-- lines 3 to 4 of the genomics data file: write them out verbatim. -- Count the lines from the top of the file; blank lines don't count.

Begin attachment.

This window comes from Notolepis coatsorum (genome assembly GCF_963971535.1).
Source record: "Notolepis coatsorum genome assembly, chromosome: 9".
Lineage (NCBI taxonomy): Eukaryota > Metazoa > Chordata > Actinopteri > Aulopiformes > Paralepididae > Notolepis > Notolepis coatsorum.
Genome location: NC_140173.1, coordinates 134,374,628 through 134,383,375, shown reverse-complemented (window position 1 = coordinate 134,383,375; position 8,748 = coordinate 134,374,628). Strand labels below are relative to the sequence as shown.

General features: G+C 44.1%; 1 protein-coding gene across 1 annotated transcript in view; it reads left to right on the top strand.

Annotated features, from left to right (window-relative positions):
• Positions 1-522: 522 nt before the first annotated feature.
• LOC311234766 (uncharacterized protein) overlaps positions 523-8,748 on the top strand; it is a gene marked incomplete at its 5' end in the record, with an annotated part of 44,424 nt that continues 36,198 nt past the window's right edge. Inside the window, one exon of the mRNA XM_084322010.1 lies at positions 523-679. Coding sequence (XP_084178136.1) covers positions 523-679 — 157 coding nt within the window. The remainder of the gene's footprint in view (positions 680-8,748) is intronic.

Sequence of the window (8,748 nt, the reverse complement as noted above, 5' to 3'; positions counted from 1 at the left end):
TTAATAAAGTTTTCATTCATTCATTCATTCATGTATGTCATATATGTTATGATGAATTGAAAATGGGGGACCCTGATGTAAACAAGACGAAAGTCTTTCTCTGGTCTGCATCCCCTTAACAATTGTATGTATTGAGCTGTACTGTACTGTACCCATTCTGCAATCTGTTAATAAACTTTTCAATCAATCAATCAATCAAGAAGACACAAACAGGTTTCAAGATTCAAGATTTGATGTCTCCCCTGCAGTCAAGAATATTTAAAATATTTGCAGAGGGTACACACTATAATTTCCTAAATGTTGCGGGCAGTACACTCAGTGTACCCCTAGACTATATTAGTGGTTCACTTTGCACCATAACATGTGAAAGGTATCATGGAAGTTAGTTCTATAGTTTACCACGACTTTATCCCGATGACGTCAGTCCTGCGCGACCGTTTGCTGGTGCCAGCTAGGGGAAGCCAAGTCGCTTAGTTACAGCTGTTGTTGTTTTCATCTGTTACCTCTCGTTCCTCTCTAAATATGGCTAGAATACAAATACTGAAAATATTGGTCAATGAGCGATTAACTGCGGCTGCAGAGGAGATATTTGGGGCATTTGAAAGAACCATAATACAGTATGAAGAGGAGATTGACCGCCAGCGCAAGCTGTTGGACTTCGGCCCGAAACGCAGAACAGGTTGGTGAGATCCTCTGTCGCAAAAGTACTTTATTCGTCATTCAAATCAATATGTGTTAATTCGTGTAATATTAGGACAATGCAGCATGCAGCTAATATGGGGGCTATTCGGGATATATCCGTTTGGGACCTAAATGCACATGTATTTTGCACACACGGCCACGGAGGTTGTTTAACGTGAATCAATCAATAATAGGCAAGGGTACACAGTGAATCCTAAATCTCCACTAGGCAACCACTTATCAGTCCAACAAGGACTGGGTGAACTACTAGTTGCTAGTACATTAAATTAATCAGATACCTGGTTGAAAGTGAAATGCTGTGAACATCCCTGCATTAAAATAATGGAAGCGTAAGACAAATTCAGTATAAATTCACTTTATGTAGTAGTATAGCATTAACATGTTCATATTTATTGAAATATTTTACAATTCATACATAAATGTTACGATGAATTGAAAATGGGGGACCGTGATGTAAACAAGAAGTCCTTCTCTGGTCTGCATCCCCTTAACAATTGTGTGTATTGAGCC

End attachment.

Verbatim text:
Lineage (NCBI taxonomy): Eukaryota > Metazoa > Chordata > Actinopteri > Aulopiformes > Paralepididae > Notolepis > Notolepis coatsorum.
Genome location: NC_140173.1, coordinates 134,374,628 through 134,383,375, shown reverse-complemented (window position 1 = coordinate 134,383,375; position 8,748 = coordinate 134,374,628). Strand labels below are relative to the sequence as shown.